Managing your time effectively is growing increasingly difficult in today’s world. There always seems to be more to do than there is time for. However, with a bit of organization and forethought, it is possible to get things done and still have some free time.
As the world grows increasingly interconnected, it’s naturally becoming more difficult to focus on one task. The ubiquity of smartphones and other electronic devices means that we are constantly bombarded with new information and distractions. It is therefore important to develop effective time management skills to ensure that we are able to complete the tasks at hand without being overwhelmed.
There are a number of different techniques that can be used for time management, and in this article you’re going to learn them all. In particular, we’re going to cover:
- Planning and goal setting
- Time blocking
- Saying no
Let’s get started!
The first step in effective time management is to prioritize your tasks; i.e, determine which tasks are the most important. Human cognition works best when focusing on one, single problem at a time, so it’s essential to identify which task is most pressing and needs to be completed first.
There are a few different ways to prioritize tasks:
Urgent and important
These are tasks that need to be done right away and have a significant impact on your life or work. For example, a meeting that you have to attend, a deadline you’re working against, or an email that requires a response ASAP.
Important but not urgent:
These are tasks that are important to your life or work, but can be put off for a little while. For example, tasks like scheduling appointments, doing research for a project, or writing a report.
Urgent but not important:
These are tasks that need to be done right away, but don’t have a significant impact on your life or work. For example, running errands, answering phone calls, or filling out mundane paperwork.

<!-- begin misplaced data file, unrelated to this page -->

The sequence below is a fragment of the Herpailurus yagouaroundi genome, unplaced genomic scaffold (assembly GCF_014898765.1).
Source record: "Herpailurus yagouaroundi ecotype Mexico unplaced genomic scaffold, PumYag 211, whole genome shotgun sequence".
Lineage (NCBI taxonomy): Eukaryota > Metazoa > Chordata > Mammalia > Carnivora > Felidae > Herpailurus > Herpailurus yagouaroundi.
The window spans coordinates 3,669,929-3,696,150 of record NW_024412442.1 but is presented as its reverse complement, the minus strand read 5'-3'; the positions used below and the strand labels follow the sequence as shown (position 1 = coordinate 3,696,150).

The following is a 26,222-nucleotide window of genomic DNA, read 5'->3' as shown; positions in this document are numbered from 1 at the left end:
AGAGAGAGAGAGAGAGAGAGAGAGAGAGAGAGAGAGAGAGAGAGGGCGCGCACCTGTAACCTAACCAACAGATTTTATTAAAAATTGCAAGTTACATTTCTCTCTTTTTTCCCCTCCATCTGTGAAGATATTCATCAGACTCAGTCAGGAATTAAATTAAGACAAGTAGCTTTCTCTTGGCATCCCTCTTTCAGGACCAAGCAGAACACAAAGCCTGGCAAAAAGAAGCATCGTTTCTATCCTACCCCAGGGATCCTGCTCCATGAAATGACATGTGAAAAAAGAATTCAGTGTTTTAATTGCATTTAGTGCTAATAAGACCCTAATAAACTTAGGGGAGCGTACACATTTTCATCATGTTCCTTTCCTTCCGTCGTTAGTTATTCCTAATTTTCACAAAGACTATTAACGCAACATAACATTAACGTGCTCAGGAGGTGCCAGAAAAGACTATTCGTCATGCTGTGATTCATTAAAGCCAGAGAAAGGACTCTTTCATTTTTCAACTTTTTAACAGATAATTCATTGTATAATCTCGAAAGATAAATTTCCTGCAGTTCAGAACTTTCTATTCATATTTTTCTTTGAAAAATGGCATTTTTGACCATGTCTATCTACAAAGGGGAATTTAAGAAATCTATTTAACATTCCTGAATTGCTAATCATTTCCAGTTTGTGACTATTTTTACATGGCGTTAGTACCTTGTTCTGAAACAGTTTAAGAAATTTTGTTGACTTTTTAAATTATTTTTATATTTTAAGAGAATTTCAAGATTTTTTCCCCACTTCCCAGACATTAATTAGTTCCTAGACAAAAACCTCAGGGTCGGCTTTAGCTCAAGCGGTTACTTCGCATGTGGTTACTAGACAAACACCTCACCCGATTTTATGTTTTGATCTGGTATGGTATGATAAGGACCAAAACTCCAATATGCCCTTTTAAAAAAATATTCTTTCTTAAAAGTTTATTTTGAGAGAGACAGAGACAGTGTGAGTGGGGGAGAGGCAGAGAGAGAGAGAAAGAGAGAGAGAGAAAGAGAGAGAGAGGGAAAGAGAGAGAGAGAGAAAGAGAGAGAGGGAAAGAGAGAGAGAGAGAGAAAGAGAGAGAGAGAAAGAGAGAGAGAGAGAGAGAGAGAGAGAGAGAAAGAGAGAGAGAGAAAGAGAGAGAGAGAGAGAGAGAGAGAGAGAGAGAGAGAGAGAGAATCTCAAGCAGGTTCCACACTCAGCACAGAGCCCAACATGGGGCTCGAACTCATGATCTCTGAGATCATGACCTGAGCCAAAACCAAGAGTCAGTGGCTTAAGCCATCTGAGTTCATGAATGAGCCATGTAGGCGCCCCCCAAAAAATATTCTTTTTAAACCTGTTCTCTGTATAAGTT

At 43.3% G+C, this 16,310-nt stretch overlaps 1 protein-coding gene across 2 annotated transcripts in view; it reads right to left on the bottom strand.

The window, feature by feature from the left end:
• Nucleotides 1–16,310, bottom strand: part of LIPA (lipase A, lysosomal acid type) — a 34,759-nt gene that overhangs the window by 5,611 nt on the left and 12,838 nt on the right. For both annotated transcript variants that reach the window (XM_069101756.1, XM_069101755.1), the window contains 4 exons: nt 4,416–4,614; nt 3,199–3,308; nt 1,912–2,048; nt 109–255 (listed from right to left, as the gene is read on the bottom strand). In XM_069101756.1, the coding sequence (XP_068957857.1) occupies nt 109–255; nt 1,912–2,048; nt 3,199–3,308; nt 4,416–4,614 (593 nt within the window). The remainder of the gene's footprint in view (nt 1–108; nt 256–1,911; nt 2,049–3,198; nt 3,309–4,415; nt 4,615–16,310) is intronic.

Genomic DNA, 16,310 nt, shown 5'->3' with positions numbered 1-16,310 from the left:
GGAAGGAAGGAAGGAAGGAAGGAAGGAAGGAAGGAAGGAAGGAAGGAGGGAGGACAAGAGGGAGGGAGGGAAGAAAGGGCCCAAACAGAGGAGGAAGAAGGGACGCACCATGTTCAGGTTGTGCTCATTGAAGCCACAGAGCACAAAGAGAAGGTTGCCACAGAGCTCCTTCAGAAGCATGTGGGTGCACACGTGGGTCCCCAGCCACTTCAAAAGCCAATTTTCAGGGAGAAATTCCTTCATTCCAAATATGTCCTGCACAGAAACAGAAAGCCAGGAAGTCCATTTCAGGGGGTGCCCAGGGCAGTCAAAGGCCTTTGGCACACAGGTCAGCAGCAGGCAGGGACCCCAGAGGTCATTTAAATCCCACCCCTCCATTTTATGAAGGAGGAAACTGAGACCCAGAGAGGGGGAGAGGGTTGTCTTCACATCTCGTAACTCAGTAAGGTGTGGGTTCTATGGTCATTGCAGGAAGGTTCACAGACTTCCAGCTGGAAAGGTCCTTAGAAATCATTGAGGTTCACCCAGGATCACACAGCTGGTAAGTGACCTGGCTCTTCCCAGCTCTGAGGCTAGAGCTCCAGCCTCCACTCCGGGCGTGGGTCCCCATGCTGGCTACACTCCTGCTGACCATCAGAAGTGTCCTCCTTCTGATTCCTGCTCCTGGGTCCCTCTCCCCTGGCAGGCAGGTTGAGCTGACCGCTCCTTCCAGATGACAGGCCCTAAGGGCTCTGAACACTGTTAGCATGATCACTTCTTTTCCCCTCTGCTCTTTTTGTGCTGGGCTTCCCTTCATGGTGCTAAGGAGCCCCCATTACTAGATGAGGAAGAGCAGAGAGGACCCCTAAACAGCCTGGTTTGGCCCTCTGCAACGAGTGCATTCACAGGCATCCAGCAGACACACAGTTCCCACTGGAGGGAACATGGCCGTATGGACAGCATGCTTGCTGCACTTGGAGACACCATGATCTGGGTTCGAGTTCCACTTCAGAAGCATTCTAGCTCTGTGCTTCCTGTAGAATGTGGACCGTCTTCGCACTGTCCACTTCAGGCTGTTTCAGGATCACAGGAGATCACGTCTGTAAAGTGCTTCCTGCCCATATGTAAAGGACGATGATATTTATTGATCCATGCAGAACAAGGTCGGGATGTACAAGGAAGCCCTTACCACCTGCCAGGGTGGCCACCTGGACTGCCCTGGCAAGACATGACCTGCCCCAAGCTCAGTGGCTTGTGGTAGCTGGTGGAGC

Generally, you should try to focus on completing the urgent and important tasks first, as they have the biggest impact on your life. The other tasks can be completed later. However, it’s important to remember that these priorities can change depending on your personal situation, so you should always reevaluate them regularly.
Planning and goal setting
The second step in developing strong time management skills is to plan each day and set goals.
Begin by looking at your schedule for the upcoming day. What tasks need to be accomplished? Which can be delegated or postponed? Focus on the next twenty-four hours first, and once you’ve developed a day plan, you can start working on your weekly plan.
Once you have a good idea of what needs to be done, set specific goals for each task. For example, rather than vaguely thinking “I need to call my mom today,” make a goal like “Call my mom for 30 minutes.” Breaking tasks down into specific goals makes them more manageable and helps you stay on track.
Additionally, it’s important to be realistic in your goal setting. Don’t try to cram too many tasks into a day if you know you’ll never be able to complete them all. Pace yourself and allow for some flexibility in your schedule.
Delegation is critical to efficient time management. The most productive people in the world, ‘the ones who get the most done in the shortest amount of time’, aren’t necessarily the ones who work the longest hours. Rather, they are good at delegation and know how to efficiently delegate tasks to others.
Delegation begins with creating a list of tasks that need to be done. If you’re following this article stepwise, you’ll already have this ready after planning & goal setting.
Otherwise, this can be done in a number of ways: by writing down what you need to do, making a mental list, or using an electronic organizer. Once the list is made, it’s important to prioritize the items on it, as mentioned before. The most important tasks should be at the top of the list and less important tasks at the bottom.
The actual process of delegation can be tricky. You need to make sure that the person you’re delegating to understands the task and is capable of doing it. It’s also important to set deadlines for delegated tasks and to follow up with the person who is doing the task to make sure that it was done properly. Very few people can effectively delegate, manage time, and keep track of all the details without a lot of help, so developing this skill will put you leagues ahead of your cohort.